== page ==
UK Prime Minister David Cameron’s comments, that if re-elected in May he would not seek a third term in office in five years time, is the lead story in all the main British newspapers today and on radio and television. It was definitely a scoop for BBC’s James Landale who was conducting a ‘cosy’ behind the scenes interview in the PM’s kitchen at the time.
There are plenty of voices suggesting the Prime Minister should not have answered a question about his long-term plans so honestly. In doing so, the argument goes, he has fired the starting pistol for the next Tory leadership race, especially as he went on to name three possible successors. And he has distracted from May’s election.
For myself, this kind of political reporting is tedious in the extreme and with a complicated election on the horizon, serious economic issues at hand, not to mention plenty of international crises to talk about, I would question whether it should be a lead story. But I certainly realised as soon as I heard the comment that we were in for a media frenzy. It was predictable.
For students of PR, there is one salient lesson here. Just because something is true does not mean it is a good idea to say it to a journalist. Media training is in part about sensitizing people to issues which are commonplace, even obvious in one context but, out of context, give the journalist a story that is either damaging or distracting. Former BP CEO, Tony Hayward’s comment ‘I want my life back’ springs to mind. He wasn’t saying anything we couldn’t have guessed but saying it made a huge story.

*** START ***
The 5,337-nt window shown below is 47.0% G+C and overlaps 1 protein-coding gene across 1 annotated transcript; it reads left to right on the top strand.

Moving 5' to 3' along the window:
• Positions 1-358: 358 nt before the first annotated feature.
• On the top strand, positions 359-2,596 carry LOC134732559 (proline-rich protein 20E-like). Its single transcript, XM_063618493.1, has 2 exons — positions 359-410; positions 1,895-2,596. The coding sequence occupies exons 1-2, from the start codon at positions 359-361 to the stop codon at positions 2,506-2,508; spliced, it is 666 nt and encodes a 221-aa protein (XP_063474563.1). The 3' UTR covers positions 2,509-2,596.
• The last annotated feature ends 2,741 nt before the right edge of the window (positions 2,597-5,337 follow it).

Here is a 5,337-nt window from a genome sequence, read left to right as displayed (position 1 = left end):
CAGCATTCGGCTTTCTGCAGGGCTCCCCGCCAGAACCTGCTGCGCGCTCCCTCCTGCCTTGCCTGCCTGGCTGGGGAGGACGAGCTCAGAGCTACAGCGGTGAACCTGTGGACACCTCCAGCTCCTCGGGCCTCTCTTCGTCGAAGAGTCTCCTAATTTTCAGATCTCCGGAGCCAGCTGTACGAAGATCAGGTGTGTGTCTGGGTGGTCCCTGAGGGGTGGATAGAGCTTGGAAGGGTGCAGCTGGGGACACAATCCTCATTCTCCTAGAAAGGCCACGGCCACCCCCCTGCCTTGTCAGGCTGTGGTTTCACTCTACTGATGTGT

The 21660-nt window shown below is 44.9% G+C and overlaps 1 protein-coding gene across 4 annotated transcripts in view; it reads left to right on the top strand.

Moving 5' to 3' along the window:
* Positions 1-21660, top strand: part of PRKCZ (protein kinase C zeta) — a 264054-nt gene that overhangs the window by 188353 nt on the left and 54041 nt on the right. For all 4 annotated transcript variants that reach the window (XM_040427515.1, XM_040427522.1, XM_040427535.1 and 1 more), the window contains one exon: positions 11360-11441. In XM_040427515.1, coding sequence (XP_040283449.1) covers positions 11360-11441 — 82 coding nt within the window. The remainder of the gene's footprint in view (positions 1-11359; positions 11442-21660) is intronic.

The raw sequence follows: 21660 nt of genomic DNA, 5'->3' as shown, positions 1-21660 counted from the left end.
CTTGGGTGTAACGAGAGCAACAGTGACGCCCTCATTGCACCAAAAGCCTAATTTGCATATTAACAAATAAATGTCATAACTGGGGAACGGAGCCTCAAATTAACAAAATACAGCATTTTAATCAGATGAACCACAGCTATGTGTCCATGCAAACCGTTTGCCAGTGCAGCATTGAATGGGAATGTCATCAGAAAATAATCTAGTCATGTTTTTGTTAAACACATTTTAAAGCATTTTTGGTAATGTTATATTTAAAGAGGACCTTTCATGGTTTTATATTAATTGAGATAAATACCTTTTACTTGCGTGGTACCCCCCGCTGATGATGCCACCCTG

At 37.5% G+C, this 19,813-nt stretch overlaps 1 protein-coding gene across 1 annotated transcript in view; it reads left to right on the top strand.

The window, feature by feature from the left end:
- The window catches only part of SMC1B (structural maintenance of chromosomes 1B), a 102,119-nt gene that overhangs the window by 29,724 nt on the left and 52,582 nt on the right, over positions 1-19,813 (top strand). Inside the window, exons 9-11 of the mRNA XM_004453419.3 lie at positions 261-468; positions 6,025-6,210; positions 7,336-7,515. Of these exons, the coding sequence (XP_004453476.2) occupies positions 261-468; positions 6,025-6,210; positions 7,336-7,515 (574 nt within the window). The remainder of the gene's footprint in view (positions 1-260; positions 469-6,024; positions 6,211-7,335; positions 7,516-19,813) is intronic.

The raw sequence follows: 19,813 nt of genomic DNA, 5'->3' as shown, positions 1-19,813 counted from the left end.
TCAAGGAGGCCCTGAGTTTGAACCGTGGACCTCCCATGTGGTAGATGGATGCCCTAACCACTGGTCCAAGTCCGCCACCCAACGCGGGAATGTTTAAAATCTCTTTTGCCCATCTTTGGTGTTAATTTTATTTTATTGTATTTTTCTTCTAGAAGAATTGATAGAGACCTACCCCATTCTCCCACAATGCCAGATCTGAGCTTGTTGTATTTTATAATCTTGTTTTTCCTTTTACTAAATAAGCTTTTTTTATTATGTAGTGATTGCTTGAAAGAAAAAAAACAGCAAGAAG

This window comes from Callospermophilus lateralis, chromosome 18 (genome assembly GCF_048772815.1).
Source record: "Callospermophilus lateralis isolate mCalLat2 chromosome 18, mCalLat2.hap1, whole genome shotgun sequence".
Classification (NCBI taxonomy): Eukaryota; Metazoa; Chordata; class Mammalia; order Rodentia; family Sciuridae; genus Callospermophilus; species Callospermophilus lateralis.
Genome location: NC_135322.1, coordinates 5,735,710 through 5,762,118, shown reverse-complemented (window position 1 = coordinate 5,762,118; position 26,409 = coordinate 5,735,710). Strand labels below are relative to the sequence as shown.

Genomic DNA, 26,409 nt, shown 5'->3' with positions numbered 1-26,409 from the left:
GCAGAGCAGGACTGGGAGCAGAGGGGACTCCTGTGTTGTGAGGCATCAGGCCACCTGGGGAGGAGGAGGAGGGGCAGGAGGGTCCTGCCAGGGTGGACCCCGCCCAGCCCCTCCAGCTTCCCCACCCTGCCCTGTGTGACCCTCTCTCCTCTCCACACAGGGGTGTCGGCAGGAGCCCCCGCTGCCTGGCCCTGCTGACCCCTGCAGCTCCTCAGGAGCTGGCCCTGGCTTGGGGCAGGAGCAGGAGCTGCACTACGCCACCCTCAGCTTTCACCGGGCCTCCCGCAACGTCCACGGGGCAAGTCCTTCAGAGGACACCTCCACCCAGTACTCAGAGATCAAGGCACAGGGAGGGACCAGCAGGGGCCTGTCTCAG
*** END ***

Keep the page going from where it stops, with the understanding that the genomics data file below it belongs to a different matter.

Assuming Cameron did not plan to make this announcement about ‘no third term’ his PR team will have been wringing their hands because they lost control of the news cycle. They would not have been prepared for this media frenzy, the lines would not have been in place and they will have had to rush around to find Tory Grandees to wheel out and explain that the Prime Minister was not being disrespectful to the electorate, was not assuming he would win the next election, and is indeed focused on the next election and not his personal future. And, of course, while the media is talking about Cameron’s ‘blunder’ they are not talking about whatever it was the election machine had in mind for these two days.
All this ‘damage’ because the Prime Minister truthfully answered a question put to him. The lesson is that in all interviews one has to be disciplined. Relaxing into a chat with a journalist is a recipe for an unexpected headline.
However, just to be mischievous, it is worth remembering that David Cameron was a PR man and he has been Prime Minister for almost 5 years. He knows how the British media works. So actually perhaps it wasn’t a blunder at all. Perhaps he wanted a 24-hour news-fest that constantly repeats the possible assumption that the next election is a forgone conclusion. I am not sure this has been damaging for Cameron at all. It may, in fact, have been a PR coup.
- Managing Emotion in a Media Interview - January 14, 2019
- Plan Your Communications: Start with the End in Mind - January 8, 2019
- Controlling the Quote in Media Interviews - December 10, 2018
- The Media Coach Formula – Path to Success - December 3, 2018
- News Management – the Brexit Deal Case Study - November 26, 2018
- 10 Tips for Handling Aggressive Interviews - November 12, 2018
- Arron Banks, Bluster and Punch – A La Trump - November 5, 2018
- Media Training: The ‘Justify Your Bonus’ Question - October 29, 2018
- Metaphors for Persuasion - October 15, 2018
- The Art of Oratory and the Attorney General - October 9, 2018